Examples of Learning Interactions

To help our community partners and fellows stay informed about the latest developments in HIV research, UWW borrows from R. E. Mayer’s progressive work on multimedia learning theory. We believe effective learning online can be organized around three key concepts (adapted from P.C. Abrami et al.):

  1. Learners possess different cognitive channels for processing visual and verbal material
  2. Visual and verbal channels can process only small ammounts of material at a time
  3. Deep learning is determined by the learner’s ability and motivation to be present and engaged with the learning material

With these concepts in mind, we endeavour to keep our media productions clear, concise and designed to meet the specific needs of each learning audience.

Flipped Workshop

is an extended format workshop that blends instruction with hands-on application by coaching participant teams through the planning and development of innovative projects. Teams work through a process of learning and applying that learning throughout the workshop.

Learn more about the UWW Flipped Workshop on Program Science and CBR in HIV.

You can also read more about what we learned from our experience with flipped workshops in the participant evaluation report.

Speaker’s Corner

is an unscripted, off-the-cuff collection of participants’ thoughts and opinions around a specific and, sometimes, contentious issue.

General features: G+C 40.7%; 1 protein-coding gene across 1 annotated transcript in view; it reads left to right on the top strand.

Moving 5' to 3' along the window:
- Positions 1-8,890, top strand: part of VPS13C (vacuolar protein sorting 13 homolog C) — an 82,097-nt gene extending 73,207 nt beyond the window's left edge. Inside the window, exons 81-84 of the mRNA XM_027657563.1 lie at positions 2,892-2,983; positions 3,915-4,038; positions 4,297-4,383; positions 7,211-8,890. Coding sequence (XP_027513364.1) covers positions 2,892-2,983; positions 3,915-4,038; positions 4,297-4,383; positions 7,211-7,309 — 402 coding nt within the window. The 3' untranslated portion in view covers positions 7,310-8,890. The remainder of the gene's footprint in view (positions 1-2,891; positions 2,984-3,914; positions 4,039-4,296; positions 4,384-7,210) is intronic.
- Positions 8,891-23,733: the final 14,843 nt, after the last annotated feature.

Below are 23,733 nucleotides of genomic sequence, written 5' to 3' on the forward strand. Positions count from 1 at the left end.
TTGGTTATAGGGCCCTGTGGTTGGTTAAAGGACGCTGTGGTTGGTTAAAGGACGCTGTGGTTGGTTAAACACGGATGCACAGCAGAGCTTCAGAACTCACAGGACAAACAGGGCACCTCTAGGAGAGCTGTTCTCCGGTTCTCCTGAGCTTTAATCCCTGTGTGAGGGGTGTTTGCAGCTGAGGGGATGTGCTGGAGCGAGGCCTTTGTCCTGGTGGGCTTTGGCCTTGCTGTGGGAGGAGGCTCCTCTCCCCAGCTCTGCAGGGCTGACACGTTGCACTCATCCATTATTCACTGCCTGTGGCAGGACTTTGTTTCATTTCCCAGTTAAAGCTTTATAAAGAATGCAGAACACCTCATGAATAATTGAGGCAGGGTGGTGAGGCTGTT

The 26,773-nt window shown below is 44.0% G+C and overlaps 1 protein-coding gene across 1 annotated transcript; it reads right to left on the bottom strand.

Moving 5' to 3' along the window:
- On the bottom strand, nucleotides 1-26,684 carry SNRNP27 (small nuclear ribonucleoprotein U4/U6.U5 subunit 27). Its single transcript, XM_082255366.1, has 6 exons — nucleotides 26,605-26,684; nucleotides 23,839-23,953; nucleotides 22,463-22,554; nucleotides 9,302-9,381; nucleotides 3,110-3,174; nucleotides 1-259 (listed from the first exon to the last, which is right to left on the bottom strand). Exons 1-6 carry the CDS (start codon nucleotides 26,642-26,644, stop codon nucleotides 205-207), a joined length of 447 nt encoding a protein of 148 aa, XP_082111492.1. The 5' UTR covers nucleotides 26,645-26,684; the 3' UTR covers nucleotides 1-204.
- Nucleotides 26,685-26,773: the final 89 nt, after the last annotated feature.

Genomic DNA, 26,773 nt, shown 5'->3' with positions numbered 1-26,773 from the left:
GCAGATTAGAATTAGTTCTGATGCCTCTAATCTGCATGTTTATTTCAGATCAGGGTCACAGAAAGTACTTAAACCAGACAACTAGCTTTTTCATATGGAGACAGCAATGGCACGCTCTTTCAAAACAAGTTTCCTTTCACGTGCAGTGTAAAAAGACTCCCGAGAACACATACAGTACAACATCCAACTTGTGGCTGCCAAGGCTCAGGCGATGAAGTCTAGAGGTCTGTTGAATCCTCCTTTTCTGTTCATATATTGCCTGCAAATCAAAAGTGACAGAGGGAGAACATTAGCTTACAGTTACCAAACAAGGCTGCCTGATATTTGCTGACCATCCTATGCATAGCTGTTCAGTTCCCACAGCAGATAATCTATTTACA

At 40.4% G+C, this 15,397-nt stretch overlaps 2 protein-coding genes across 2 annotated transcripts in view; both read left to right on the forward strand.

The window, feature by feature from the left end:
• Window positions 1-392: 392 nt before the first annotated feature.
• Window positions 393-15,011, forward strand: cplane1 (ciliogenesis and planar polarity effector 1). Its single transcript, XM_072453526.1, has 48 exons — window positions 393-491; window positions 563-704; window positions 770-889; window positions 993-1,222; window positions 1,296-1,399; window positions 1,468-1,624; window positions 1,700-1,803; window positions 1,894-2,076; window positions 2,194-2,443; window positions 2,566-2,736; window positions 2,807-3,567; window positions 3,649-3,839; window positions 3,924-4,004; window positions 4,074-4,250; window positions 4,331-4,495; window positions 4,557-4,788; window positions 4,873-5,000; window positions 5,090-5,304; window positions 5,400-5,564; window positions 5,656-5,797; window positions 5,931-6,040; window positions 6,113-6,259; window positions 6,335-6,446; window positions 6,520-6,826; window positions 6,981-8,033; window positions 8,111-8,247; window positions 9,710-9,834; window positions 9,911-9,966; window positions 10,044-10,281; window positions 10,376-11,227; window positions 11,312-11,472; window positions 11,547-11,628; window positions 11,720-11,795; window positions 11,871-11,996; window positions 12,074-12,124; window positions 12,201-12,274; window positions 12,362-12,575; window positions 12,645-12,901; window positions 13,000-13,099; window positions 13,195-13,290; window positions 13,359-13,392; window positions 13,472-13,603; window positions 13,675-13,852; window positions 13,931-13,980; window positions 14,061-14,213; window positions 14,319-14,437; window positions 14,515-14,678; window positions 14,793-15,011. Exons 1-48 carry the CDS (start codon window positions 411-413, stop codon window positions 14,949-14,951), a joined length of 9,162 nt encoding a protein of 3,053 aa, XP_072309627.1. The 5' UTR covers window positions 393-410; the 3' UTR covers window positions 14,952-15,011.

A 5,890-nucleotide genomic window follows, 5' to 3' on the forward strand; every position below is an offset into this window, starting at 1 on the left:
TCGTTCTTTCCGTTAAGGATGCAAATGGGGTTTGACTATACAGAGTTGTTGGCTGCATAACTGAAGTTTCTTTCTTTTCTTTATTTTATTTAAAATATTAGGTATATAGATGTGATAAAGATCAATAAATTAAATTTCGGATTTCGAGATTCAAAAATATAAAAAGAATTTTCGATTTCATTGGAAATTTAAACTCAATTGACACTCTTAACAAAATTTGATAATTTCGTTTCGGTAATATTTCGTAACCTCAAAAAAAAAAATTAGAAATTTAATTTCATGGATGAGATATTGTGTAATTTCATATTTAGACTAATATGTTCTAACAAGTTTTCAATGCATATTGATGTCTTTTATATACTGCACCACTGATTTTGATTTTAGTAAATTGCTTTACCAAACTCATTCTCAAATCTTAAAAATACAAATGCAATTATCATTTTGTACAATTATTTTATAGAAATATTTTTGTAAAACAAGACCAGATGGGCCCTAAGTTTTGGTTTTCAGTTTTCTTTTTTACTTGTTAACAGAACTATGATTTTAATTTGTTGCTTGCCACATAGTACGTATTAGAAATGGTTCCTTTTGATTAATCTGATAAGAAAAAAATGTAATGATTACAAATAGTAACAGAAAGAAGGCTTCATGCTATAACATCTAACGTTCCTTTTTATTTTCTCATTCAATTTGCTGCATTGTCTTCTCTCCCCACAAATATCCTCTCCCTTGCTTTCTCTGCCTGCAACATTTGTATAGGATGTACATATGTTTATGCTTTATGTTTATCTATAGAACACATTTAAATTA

Three Minute Thesis (3MT®)

challenges participants to present a compelling oration on their thesis/research project and its significance in just 3 minutes. 3MT is not an exercise in trivialising or ‘dumbing-down’ research; it helps participants summarize their research discoveries and communicate them in clear language.

Fishbowl Conversation

is an engaging style of dialogue for large groups that enables participants to switch roles between audience members and active contributors.

 Researcher Profiles

are intimate conversations with OHTN-funded researchers. In these short interviews, we focus on why the researcher is passionate about studying HIV, and how the results of their work can make a meaningful difference in the lives of people living with and/or affected by HIV/AIDS.

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